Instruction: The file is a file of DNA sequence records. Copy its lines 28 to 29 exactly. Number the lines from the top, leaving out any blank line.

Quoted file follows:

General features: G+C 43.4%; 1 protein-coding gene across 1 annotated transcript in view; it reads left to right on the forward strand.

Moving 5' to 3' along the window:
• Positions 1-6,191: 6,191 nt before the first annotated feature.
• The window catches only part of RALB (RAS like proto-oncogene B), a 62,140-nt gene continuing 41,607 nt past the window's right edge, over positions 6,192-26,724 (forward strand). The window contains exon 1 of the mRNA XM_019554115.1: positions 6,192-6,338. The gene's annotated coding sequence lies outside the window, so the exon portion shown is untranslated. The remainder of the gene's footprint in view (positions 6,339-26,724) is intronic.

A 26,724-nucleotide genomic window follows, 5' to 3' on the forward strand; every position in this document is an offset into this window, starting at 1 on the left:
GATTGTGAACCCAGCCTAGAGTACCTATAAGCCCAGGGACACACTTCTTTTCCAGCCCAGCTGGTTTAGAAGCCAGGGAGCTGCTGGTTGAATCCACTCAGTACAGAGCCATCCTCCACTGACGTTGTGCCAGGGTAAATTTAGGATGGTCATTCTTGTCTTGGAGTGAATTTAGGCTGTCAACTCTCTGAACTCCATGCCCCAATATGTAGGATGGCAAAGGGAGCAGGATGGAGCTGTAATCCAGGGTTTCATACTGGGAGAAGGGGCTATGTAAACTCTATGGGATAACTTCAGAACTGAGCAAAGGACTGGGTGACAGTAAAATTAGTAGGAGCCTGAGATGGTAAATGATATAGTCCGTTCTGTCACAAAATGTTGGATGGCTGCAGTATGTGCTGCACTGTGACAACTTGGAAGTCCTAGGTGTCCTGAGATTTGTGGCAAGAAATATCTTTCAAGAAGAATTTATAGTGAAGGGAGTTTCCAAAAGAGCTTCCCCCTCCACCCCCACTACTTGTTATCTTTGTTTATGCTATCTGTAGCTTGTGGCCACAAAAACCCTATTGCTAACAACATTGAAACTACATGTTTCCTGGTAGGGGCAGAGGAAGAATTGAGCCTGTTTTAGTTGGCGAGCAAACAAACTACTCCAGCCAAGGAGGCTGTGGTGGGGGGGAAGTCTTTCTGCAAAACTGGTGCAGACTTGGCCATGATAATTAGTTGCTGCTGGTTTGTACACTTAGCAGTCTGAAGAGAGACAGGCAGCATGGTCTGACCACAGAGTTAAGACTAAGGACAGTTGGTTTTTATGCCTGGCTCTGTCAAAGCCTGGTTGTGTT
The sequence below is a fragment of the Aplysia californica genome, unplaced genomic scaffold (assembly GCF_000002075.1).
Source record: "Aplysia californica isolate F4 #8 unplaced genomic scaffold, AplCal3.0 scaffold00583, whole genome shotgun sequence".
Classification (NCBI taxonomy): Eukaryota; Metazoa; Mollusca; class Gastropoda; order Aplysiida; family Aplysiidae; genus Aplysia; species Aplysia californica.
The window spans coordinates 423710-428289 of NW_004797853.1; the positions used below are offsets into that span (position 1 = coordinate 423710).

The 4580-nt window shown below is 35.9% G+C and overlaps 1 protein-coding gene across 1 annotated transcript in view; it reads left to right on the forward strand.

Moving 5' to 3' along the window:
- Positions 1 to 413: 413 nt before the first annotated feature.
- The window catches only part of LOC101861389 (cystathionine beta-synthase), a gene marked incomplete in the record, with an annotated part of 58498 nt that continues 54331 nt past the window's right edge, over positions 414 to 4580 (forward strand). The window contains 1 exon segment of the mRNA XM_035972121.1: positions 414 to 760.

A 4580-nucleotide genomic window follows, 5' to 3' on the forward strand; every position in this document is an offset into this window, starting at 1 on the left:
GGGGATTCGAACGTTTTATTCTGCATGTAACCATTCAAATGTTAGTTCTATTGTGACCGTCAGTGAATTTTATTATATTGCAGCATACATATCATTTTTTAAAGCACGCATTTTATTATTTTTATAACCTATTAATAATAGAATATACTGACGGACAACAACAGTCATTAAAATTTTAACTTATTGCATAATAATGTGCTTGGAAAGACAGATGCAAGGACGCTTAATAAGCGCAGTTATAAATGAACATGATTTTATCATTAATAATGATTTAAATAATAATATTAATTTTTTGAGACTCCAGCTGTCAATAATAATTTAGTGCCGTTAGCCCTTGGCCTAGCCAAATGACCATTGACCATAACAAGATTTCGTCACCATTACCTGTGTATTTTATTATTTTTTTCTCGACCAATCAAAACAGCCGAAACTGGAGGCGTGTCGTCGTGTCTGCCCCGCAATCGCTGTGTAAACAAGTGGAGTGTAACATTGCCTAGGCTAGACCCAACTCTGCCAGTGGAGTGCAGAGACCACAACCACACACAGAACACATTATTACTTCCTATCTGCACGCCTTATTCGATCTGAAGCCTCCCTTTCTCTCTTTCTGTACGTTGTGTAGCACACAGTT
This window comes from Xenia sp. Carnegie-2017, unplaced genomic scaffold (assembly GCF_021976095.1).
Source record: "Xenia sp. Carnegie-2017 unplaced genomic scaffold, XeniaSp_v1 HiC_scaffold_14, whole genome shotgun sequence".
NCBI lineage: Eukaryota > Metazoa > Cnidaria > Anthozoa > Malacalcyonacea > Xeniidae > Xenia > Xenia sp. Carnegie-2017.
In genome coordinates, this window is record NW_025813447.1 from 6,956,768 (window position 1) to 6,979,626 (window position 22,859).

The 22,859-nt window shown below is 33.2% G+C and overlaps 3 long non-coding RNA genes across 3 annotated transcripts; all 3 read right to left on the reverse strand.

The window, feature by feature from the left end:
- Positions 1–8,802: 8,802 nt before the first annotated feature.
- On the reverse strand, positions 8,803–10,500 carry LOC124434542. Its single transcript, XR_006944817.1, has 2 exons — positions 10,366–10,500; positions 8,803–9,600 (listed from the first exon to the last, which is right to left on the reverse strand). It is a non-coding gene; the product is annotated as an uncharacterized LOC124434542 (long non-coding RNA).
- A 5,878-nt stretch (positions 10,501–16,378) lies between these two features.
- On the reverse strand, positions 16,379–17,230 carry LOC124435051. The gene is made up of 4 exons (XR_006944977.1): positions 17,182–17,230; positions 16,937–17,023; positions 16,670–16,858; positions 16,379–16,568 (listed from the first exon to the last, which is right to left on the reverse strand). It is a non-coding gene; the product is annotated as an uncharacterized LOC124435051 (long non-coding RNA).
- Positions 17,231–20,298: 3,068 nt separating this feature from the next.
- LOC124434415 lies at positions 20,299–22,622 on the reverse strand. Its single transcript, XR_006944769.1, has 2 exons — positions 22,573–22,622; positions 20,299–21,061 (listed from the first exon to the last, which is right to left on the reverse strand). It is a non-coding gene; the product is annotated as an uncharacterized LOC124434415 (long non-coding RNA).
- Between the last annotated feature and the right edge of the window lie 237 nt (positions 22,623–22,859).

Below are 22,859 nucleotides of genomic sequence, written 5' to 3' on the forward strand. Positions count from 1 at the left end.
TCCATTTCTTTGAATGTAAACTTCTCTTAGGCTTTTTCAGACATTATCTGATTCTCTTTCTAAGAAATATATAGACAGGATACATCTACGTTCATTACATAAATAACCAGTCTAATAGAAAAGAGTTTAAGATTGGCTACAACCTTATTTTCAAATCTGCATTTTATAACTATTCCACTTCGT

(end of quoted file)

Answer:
- LOC124434415 lies at positions 20,299–22,622 on the reverse strand. Its single transcript, XR_006944769.1, has 2 exons — positions 22,573–22,622; positions 20,299–21,061 (listed from the first exon to the last, which is right to left on the reverse strand). It is a non-coding gene; the product is annotated as an uncharacterized LOC124434415 (long non-coding RNA).
- Between the last annotated feature and the right edge of the window lie 237 nt (positions 22,623–22,859).